We report on a comprehensive all-sky search for periodic gravitational waves in the frequency band 100-1500 Hz and with a frequency time derivative in the range of [-1.18,+1.00]×10-8 Hz/s. Such a signal could be produced by a nearby spinning and slightly nonaxisymmetric isolated neutron star in our galaxy. This search uses the data from the initial LIGO sixth science run and covers a larger parameter space with respect to any past search. A Loosely Coherent detection pipeline was applied to follow up weak outliers in both Gaussian (95% recovery rate) and non-Gaussian (75% recovery rate) bands. No gravitational wave signals were observed, and upper limits were placed on their strength. Our smallest upper limit on worst-case (linearly polarized) strain amplitude h0 is 9.7×10-25 near 169 Hz, while at the high end of our frequency range we achieve a worst-case upper limit of 5.5×10-24. Both cases refer to all sky locations and entire range of frequency derivative values.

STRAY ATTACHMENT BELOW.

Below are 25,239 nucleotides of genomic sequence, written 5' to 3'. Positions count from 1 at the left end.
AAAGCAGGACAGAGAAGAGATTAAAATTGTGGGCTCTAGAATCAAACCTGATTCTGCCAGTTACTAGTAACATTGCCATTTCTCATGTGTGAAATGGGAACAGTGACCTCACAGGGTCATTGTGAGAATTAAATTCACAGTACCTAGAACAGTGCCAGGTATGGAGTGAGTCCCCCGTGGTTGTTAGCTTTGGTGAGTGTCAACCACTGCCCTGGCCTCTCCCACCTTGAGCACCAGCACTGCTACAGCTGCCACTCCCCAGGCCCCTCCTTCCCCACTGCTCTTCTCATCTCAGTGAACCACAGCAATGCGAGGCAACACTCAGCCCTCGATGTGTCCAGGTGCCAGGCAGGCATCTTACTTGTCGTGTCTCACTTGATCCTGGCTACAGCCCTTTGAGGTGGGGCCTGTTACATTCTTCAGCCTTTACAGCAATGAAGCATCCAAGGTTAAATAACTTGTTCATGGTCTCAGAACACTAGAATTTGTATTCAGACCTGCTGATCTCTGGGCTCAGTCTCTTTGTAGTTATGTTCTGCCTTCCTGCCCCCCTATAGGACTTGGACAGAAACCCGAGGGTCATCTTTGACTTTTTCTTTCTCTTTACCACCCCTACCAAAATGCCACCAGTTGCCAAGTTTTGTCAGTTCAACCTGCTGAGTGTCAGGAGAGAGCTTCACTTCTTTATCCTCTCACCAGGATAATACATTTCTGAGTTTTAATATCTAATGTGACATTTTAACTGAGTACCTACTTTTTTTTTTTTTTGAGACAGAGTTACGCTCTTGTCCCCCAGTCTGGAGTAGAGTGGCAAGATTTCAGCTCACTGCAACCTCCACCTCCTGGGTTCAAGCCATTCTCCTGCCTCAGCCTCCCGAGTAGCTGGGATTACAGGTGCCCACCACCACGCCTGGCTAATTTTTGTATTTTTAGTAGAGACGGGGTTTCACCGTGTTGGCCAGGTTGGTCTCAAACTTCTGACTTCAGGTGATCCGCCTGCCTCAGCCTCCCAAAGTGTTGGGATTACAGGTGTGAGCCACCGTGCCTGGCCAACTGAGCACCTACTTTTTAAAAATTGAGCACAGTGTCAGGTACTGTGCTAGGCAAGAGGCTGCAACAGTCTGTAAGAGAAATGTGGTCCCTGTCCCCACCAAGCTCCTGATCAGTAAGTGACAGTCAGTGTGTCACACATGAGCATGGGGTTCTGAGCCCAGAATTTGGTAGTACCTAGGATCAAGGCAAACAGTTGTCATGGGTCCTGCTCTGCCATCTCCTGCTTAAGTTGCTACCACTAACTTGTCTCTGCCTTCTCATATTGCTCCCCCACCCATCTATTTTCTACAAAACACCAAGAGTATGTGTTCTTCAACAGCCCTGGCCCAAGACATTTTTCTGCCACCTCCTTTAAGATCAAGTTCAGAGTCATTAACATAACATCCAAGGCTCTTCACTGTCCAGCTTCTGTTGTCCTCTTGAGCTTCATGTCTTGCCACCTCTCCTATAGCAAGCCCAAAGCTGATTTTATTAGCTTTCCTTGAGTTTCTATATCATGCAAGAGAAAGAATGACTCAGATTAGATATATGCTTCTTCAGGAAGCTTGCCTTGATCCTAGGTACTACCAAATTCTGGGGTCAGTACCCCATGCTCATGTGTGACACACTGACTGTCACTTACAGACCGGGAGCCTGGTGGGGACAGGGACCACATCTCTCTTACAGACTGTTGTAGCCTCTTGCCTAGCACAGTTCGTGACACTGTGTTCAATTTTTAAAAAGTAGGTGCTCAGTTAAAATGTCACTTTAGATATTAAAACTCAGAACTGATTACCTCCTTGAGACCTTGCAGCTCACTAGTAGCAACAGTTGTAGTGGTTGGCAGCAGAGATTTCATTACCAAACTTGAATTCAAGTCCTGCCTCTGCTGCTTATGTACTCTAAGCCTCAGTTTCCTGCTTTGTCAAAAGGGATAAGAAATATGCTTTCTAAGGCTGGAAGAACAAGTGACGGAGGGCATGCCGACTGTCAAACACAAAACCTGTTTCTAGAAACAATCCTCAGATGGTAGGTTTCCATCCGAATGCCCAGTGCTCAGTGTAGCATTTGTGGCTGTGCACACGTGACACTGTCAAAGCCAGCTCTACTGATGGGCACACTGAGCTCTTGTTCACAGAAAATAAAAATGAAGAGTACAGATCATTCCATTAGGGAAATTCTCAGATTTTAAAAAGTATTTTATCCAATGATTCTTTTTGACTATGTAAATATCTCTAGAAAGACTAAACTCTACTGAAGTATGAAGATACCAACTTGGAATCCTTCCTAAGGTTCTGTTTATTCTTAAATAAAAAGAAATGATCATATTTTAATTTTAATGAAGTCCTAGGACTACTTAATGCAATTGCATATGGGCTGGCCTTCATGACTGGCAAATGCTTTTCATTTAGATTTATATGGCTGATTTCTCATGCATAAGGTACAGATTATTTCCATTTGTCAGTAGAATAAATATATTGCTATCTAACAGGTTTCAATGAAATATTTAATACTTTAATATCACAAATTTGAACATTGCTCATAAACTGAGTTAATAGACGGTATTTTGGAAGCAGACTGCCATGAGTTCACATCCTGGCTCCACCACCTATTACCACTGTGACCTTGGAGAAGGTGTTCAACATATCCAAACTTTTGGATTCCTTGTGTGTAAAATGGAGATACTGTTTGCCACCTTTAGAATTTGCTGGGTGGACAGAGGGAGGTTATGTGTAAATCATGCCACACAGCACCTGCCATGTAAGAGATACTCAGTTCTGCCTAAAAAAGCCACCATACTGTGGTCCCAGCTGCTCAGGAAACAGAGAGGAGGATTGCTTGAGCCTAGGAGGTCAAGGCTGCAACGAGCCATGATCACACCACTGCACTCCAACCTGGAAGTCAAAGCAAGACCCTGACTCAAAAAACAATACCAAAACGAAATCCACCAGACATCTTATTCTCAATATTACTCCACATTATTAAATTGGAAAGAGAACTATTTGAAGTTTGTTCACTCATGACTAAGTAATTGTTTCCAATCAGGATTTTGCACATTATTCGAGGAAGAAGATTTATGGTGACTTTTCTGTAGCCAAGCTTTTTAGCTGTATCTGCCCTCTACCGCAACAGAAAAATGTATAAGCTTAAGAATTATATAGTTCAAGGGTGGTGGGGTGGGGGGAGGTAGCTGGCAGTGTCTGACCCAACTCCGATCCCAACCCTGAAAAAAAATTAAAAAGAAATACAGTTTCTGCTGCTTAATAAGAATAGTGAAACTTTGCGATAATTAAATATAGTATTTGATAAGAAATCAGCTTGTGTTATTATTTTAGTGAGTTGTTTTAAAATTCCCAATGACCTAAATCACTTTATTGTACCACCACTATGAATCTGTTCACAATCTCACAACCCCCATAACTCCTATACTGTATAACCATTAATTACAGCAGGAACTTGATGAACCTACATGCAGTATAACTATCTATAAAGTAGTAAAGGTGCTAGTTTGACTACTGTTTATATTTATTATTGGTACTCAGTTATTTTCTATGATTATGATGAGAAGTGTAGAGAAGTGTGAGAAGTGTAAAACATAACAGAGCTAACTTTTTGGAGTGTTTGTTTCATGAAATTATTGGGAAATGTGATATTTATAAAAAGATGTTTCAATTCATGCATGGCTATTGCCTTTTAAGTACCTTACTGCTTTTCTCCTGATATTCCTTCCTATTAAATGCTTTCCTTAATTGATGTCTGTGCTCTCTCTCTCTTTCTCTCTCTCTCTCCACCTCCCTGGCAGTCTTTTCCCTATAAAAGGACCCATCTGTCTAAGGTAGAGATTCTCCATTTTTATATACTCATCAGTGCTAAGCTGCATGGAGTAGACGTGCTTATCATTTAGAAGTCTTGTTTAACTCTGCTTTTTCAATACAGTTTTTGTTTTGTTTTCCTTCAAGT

|Number of pages||14|
|Journal||Physical Review D: covering particles, fields, gravitation, and cosmology|
|Publication status||Published - 15 Aug 2016|